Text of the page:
Zombie debt is debt that you’re no longer legally obligated to pay. If the date of the last activity on the account happened so long ago that the statute of limitations has passed and the creditor is no longer allowed to file a lawsuit to make you pay the debt, it would be considered a zombie debt. But a misstep on your part, even an innocent one, can revive a zombie debt and put you back on the hook for paying it again. Read more to learn how this process works and how to protect yourself from debt collectors that could try to trick you into reviving zombie debts.
Zombie debt is debt that you’re no longer legally obligated to pay. This article specifically addresses debt that falls outside the statute of limitations, meaning that the creditor has waited too long to act and can no longer sue to collect that debt. You may also hear the term used to describe other types of debt that you’re no longer required to pay, such as debt that has been discharged in bankruptcy.
Because collection agencies and debt buyers don’t always act in good faith, it’s important to learn how to recognize zombie debt and understand how collection attempts work. Innocent mistakes may put you back on the hook for debt that had already expired.
How common is zombie debt?
Zombie debt is debt that’s so old the statute of limitations on that debt has run. The statute of limitations for debt collection differs from state to state. In most states, the limitation period is between three and six years. In a few states, it’s much longer. Once that time expires, the lender can no longer sue you to collect on the debt. Neither can a debt collection agency or a debt buyer.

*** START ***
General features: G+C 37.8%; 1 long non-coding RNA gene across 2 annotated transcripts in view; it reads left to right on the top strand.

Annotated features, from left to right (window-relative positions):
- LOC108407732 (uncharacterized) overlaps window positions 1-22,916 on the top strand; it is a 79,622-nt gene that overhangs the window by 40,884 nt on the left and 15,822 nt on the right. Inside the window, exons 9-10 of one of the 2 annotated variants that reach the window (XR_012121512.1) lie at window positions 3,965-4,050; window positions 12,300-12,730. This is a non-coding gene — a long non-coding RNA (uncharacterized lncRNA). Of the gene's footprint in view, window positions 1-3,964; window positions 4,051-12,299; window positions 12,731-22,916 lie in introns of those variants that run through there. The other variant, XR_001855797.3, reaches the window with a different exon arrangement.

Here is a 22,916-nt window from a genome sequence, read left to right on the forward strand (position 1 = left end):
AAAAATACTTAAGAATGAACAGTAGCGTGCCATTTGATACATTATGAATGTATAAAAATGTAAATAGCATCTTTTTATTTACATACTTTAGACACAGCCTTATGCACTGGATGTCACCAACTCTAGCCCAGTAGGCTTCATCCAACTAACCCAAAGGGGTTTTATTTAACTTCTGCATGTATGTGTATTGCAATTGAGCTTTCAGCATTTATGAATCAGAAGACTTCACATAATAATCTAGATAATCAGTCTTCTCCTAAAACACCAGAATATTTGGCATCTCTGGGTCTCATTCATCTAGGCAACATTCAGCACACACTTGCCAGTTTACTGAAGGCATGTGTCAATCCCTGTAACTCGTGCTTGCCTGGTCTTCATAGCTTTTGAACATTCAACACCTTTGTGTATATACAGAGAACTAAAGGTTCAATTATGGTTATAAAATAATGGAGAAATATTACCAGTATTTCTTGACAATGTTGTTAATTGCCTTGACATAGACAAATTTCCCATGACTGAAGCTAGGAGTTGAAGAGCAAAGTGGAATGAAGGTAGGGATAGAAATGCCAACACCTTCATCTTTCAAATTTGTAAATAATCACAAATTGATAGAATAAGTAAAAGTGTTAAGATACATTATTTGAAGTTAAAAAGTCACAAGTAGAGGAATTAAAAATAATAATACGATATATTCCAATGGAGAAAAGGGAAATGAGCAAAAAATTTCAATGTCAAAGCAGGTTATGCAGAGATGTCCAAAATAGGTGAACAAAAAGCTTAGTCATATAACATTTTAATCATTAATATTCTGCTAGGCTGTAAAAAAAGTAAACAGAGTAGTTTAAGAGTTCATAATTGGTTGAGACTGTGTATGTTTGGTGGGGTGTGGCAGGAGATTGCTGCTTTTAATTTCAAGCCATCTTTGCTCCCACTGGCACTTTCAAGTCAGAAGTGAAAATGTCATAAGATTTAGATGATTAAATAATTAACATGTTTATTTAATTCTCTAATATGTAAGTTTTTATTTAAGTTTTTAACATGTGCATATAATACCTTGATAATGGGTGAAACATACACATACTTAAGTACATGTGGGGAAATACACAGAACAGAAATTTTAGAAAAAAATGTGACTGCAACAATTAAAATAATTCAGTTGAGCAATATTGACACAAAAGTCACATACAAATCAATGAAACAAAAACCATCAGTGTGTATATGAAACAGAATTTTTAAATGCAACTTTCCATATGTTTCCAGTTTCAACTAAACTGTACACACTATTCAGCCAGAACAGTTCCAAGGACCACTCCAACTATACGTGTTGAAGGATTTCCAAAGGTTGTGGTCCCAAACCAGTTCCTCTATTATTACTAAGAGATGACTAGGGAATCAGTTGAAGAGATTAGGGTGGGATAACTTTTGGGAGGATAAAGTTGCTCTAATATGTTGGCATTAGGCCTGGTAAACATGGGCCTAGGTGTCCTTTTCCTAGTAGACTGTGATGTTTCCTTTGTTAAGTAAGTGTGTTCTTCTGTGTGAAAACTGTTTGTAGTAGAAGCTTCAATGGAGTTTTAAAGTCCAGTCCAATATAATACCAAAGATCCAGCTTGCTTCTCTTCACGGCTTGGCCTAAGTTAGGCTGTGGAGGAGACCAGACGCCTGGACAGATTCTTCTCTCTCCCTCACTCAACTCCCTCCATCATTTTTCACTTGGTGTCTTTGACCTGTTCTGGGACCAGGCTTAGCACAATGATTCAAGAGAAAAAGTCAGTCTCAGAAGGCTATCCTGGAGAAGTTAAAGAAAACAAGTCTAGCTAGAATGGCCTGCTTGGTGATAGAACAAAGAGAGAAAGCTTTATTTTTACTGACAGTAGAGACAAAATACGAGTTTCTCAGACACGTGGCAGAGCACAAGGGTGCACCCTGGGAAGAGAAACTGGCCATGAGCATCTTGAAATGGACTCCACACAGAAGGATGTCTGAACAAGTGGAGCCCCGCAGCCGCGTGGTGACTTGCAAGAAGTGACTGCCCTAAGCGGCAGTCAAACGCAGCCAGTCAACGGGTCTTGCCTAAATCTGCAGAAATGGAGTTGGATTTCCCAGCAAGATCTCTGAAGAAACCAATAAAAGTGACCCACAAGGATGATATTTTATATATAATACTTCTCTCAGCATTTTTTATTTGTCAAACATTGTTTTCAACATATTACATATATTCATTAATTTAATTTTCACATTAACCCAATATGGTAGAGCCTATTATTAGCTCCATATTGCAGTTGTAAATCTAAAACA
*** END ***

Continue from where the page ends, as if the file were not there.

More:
That doesn’t necessarily mean that you’ll stop receiving calls and collection notices. Some of these collection efforts come from original creditors. But most come from the thriving debt buying industry. Debt buyers are companies that purchase delinquent debt from creditors and other debt buyers. They usually pay pennies on the dollar, which means they can afford to settle the debt cheaply and still make money.
If they’re not having any luck collecting, they may sell the debt to another debt buyer. Some debts change hands several times. That means you may get calls and collection notices from one unfamiliar company after another.
Not all debt that debt buyers purchase is expired, but it often is. According to a 2013 study from the Federal Trade Commission (FTC), 25% of debt purchased from an original creditor was more than three years old. That’s outside the statute of limitations in several states. Debt purchased from other debt buyers was even older: 60% was more than three years old, and 30% was more than six years old. The statute of limitations in at least 20 U.S. states is six years or less.
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If a debt collector can’t sue you for zombie debt, what’s the problem?
Why do debt buyers purchase debt outside the statute of limitations? And why should you care?
The short answer is that debt buyers collect a lot of “uncollectible” debt. In most states, debt collectors can continue many collection efforts even when the debt is outside the statute of limitations. In fact, these creditors can still file a lawsuit against you. It’s up to you to raise the statute of limitations and get the case dismissed. A lot of people who get sued by debt collectors don’t show up in court. So, debt buyers can sometimes win default judgments even though the debt is outside the statute of limitations. A few states make it illegal to file a debt collection suit outside the statute of limitations.